Since 1916, Girl Scouts have been making meaningful, sustainable change in their communities and around the world through their Girl Scout Gold Award projects. The Girl Scout Gold Award, the highest honor a Girl Scout can earn, acknowledges the power behind each recipient’s dedication to not only empowering herself, but also to making the world a better place for others. As the Girl Scout Gold Award celebrates 100 years of girls changing the world, Girl Scouts of Southern Illinois (GSSI) is highlighting some of our shining stars who exemplify the greatness of this award.
22…2008…19…100…These numbers may sound random to most people, but for Girl Scout Volunteer Karlene Hoefener from O’Fallon they each have a significant meaning.
22 – Karlene Hoefener has been a Girl Scout Volunteer for 22 years, most of those years in her current hometown of O’Fallon, IL. In that time, she has held many volunteer positions such as Assistant Cook at camp weekends, Day Camp Director, Service Unit Cookie Chair and Troop Leader, just to name a few. Karlene is obviously passionate about the entire Girl Scout Leadership Experience, and her dedication to improving the lives of girls is something to be commended.
2008 – This is the year that marked the beginning of Karlene’s adventure as a Girl Scout Gold Award Advisor. Mentoring girls through their Girl Scout Gold Award journey takes dedication. To earn the award, a Girl Scout Senior or Girl Scout Ambassador must design and carry out a project that fulfills a need within her community, creates change and is sustainable. The project must be completed with a suggested minimum of 80 hours of work. Only about 5 percent of eligible girls earn the prestigious Gold Award, and their advisor plays a key role. Karlene states, “As a Girl Scout Leader our role is to always be there for the girls to encourage them, support them, guide them and listen to them. Being a Girl Scout Gold Award Advisor is just that!”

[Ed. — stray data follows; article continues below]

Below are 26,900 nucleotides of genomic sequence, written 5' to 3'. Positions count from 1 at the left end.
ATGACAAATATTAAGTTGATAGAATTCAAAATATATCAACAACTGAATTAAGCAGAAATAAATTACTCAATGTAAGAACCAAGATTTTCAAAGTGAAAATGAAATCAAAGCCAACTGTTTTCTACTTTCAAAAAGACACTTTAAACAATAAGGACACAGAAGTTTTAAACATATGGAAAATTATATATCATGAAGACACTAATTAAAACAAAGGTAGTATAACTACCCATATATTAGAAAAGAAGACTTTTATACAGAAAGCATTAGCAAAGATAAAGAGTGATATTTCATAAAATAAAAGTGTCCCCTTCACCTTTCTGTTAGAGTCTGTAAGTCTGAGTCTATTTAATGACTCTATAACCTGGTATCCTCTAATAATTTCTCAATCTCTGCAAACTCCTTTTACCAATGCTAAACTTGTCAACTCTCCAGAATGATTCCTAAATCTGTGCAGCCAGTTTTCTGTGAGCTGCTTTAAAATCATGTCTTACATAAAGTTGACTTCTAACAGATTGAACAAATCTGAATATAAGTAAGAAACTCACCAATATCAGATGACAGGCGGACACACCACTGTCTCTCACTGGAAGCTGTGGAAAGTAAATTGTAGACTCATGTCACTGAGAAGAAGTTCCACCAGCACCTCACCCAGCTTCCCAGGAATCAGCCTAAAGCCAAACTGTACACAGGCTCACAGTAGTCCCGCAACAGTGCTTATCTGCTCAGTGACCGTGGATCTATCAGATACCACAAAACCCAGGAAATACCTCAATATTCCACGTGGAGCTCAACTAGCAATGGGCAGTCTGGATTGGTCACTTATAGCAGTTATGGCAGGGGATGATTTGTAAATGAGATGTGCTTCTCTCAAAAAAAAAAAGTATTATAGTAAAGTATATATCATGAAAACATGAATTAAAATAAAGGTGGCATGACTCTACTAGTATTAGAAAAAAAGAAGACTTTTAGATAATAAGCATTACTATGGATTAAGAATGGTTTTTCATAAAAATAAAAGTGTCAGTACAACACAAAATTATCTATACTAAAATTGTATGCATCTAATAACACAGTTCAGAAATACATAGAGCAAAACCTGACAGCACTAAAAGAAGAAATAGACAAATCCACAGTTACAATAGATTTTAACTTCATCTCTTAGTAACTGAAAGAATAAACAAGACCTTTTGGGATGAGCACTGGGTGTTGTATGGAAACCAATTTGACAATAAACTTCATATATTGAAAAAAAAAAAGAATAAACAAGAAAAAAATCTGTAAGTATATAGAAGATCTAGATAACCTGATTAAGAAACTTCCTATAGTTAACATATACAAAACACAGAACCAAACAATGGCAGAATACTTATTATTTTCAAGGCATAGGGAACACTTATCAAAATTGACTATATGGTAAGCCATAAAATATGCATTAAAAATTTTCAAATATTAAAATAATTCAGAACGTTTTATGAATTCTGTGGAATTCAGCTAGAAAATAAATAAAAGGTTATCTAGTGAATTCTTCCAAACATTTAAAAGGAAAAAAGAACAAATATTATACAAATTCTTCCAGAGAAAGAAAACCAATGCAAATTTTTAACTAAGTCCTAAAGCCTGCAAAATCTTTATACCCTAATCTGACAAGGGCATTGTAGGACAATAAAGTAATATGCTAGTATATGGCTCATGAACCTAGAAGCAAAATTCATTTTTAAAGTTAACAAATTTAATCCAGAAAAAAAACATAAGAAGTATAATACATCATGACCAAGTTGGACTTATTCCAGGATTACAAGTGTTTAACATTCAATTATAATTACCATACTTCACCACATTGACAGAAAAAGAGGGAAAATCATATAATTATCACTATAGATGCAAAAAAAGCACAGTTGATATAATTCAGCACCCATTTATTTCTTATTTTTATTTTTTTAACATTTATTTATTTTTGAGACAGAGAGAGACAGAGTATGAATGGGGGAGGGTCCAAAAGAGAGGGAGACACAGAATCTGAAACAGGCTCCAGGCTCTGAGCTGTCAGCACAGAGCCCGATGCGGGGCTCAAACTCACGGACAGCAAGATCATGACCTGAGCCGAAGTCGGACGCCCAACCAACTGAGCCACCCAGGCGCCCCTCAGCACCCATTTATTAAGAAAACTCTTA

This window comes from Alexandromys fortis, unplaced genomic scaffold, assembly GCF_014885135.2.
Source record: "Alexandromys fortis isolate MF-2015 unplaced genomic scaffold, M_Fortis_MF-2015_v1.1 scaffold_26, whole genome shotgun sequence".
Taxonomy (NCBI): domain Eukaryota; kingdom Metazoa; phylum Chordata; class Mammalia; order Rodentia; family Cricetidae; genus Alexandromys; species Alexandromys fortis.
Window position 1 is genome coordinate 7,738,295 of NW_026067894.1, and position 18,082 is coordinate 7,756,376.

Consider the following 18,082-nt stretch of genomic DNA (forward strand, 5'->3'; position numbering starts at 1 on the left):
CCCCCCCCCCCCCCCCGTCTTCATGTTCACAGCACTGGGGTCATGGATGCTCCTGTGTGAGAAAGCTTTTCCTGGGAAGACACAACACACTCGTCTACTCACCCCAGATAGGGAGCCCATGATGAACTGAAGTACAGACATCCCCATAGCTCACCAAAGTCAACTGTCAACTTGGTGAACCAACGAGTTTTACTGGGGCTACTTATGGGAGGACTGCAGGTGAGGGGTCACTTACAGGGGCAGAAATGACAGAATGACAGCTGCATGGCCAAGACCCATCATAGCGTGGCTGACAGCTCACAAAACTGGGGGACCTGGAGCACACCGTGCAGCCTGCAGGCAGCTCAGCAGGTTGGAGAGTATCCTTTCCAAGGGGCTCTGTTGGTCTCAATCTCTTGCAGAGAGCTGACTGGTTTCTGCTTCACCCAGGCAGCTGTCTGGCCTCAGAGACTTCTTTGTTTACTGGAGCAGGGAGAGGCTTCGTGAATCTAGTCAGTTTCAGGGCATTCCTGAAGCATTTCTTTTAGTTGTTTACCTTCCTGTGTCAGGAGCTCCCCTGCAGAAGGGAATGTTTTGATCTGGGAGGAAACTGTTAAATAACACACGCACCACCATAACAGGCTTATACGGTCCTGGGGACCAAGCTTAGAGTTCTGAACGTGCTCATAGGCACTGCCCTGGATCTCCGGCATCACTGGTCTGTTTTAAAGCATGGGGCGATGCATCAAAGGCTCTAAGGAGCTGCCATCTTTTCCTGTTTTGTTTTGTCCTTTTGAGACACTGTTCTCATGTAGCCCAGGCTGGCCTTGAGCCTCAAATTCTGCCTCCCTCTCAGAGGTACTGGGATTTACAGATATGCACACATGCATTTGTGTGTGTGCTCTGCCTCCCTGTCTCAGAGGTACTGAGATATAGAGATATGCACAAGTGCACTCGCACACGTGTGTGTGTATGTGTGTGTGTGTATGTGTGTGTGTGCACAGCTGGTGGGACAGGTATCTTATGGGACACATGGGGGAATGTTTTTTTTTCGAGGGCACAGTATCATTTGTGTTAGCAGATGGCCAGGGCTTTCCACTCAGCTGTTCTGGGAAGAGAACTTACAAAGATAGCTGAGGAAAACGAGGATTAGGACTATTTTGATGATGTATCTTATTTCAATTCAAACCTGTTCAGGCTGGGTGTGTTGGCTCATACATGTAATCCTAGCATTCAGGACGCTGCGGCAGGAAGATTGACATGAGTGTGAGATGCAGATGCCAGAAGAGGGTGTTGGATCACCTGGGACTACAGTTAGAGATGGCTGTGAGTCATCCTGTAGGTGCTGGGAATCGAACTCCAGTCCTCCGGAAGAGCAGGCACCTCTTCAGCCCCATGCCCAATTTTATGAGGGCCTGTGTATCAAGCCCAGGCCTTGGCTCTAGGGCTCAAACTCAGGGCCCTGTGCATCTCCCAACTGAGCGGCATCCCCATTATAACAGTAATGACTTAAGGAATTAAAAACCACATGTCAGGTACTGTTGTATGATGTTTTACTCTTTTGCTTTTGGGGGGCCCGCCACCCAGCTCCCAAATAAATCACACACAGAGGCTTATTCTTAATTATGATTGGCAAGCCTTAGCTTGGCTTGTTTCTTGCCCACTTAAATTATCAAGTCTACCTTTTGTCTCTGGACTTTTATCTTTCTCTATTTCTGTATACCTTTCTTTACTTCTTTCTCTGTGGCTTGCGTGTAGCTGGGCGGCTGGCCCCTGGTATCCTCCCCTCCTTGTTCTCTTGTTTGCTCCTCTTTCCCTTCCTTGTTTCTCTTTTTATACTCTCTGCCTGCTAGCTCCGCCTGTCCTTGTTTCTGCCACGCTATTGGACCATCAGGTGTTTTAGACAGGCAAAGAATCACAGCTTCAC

19 – Karlene has mentored 19 girls through their entire Girl Scout Gold Award project. That number continues to grow as she has another Girl Scout who is actively working on her Gold Award project and 5 additional girls that are researching projects to begin earning their award. Projects that Karlene has advised included working with special needs students, helping Alzheimer’s patients, making recordings to assist the blind, anti-bullying campaigns in local grade schools and many, many more. “For me, the best part of being a Girl Scout Gold Award Advisor is seeing the excitement in the girl’s eyes when she does something she did not think she could do. That is why I stay in Girl Scouting – to see girls’ excitement when they achieve goals no matter how big or small.”
100 – As we celebrate the 100th anniversary of the Girl Scout Gold Award, Karlene encourages other adults to consider making a difference in a girl’s life by mentoring her through her Girl Scout Gold Award project. Also, she’d like to encourage all Girl Scouts to consider earning their Gold Award. Karlene adds, “The Girl Scout Gold Award is the highest award you can earn as a Girl Scout – what better way to end your Girl Scout experience than to say you did it all!”